Mark on top batsmen & mentality of champions
INTERVIEW/MARK R. RAMPRAKASH
- Published 11.08.18
London: Mark Ravin Ramprakash, whose ancestors are understood to have hailed from UP's Sultanpur, spoke to The Telegraph at Lord's on Friday afternoon.
Ramprakash (48), who has been England's batting coach from 2013, is on the highly exclusive list of 25 batsmen with 100 or more first-class hundreds.
Some achievement that.
Q Who would you pick as the top batsmen of the present times?
A In random order, I can think of four (Virat Kohli, Joe Root, Kane Williamson, Steve Smith).
• VIRAT KOHLI: Virat's an outstanding modern-day batsman. He's adapted to all conditions... Pace and short-pitched bowling in Australia, the swinging ball in England - we saw that at Edgbaston - and, of course, the slower wickets back home... You have to admire Virat, for not only is he a top-class Test batsman globally, he's tremendous in the ODIs - with a record which is so ridiculously good - and scores big in the IPL as well. There's an appetite for all formats, in other words... Virat's focused, has a strong mind and is obviously so committed... At Edgbaston, Virat changed his style a little and batted out of his crease, wanting to push the bowlers' length back. He kept his hands very straight and wanted to play late.
• JOE ROOT: Joe bats at No.3 now and is a very hard worker. Even at nets, he challenges himself. Because Joe's a top-order batsman, and has opened, he can cope with the ball which moves... Joe too has an appetite for runs and is willing to play the leading role for his team.
• KANE WILLIAMSON: Like Virat and Joe, Williamson features in the top-order. Again, like them, he is an orthodox right-hander and plays all formats. The best part of batsmen like Williamson is that they challenge themselves.
• STEVE SMITH: Unlike the first three, Smith is an unorthodox right-hander... He has scored runs in India (499 in four Tests in the last series), has a 215 at Lord's and, in the last Ashes, we just couldn't get him out - 687 runs over five Tests... Smith also has an appetite and is fond of occupying the crease. Some may not find him attractive to watch, but he makes it work.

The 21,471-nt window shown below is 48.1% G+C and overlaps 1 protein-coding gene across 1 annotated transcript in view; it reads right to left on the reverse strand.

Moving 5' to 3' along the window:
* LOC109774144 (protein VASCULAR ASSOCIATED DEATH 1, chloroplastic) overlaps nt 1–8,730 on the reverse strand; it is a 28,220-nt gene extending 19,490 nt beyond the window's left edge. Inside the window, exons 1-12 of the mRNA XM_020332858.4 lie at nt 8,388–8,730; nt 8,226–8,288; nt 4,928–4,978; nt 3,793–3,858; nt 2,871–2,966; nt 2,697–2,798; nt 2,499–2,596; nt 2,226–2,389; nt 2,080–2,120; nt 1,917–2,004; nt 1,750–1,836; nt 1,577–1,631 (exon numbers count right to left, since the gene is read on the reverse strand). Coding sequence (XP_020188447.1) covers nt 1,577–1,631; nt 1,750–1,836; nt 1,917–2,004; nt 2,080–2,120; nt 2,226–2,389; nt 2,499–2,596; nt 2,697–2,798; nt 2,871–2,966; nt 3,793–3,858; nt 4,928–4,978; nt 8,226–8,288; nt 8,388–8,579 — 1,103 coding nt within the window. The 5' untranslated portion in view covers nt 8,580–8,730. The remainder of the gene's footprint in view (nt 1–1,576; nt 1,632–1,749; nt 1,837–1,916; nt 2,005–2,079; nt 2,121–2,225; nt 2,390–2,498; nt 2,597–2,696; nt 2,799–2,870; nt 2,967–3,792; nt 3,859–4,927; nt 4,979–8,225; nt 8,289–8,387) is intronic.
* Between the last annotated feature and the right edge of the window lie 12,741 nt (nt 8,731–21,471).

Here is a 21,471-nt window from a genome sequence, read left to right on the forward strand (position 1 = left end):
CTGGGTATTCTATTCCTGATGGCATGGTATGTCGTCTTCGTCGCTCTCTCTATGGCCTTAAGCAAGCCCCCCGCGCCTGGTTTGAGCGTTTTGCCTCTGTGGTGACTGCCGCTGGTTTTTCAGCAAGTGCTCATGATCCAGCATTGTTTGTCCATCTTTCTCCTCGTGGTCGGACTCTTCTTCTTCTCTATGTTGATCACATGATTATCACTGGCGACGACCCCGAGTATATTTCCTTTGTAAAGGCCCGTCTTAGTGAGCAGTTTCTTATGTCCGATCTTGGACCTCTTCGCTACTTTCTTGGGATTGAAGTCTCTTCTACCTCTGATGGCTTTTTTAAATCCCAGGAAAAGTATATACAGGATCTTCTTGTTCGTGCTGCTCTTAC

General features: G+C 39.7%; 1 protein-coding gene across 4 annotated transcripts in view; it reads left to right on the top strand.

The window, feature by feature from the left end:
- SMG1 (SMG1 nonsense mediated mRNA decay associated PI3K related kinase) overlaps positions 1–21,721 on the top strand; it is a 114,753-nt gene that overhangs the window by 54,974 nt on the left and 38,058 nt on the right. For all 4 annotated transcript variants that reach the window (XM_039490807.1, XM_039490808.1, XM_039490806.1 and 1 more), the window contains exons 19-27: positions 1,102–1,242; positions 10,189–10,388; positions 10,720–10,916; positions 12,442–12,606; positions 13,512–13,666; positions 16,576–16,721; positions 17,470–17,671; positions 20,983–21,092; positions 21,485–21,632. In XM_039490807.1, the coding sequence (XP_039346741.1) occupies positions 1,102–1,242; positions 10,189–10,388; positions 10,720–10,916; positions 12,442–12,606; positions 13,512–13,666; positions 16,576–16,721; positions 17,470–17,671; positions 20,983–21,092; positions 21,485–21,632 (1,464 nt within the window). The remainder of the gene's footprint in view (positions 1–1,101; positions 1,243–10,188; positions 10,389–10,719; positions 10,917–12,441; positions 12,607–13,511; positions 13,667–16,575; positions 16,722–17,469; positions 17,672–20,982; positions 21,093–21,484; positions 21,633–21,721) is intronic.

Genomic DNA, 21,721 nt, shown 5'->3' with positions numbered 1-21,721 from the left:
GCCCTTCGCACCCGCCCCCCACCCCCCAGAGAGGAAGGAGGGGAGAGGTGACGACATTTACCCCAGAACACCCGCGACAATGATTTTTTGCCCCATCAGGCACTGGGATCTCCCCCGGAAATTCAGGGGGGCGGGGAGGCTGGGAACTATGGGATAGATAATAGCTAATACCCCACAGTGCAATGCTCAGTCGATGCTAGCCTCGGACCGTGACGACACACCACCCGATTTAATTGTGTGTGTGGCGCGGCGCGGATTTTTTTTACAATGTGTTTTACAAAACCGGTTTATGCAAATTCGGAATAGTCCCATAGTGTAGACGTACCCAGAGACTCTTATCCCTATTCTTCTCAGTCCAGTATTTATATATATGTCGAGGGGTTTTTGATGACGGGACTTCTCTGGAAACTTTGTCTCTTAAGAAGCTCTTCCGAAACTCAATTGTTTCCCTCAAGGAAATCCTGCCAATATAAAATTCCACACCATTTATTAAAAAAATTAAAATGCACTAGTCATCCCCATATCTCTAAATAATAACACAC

[Smith is off international duty as Cricket Australia has banned him till March 2019.]
Q Something common to all four...
A All have the mentality of a champion. It's a mindset thing.
Q AB de Villiers retired from international cricket only recently. If he hadn't, where would you have placed him?
A Of course, with the four that I have talked about... AB has other interests and would take time off from the game... He loves other sport, loves music. I don't think there's anything wrong with having interests away from cricket... AB didn't have the tunnel vision of a Tiger Woods, for whom it has been golf and golf only in that pursuit of excellence.
Q Is there a particular style that you look for?
A We all like to see good players... As a coach, however, I look for the unorthodox type... Somebody like a Shivnarine Chanderpaul among batsmen and a bowler like Lasith Malinga.
Q The batsman you idolised?
A Sir Vivian Richards. It's an unusual coincidence that my first Test series for England was Sir Viv's last - in the summer of 1991. Desmond Haynes, my teammate at Middlesex, introduced us and meeting Sir Viv was a big moment for me... Besides Sir Viv, I'd been wowed by Tony Greig, who sadly is no more with us. Tony had a certain style, collars up and all, and that left a huge impression on me as a six-year old during the England vs West Indies series in the summer of 1976.
Q Final one... Has T20 been beneficial for batting or is the format producing batsmen who struggle with a capital S in challenging conditions?
A I can't say one way or the other, it's mixed... Look at what the T20 format has done for fielding and for power-hitting. However, I agree with Graham Gooch who, a few years ago, said that the craft and skill against pace, swing and the turning ball was becoming less important because of the predominance of white-ball cricket. Test cricket, for me and a lot of other people, remains the pinnacle.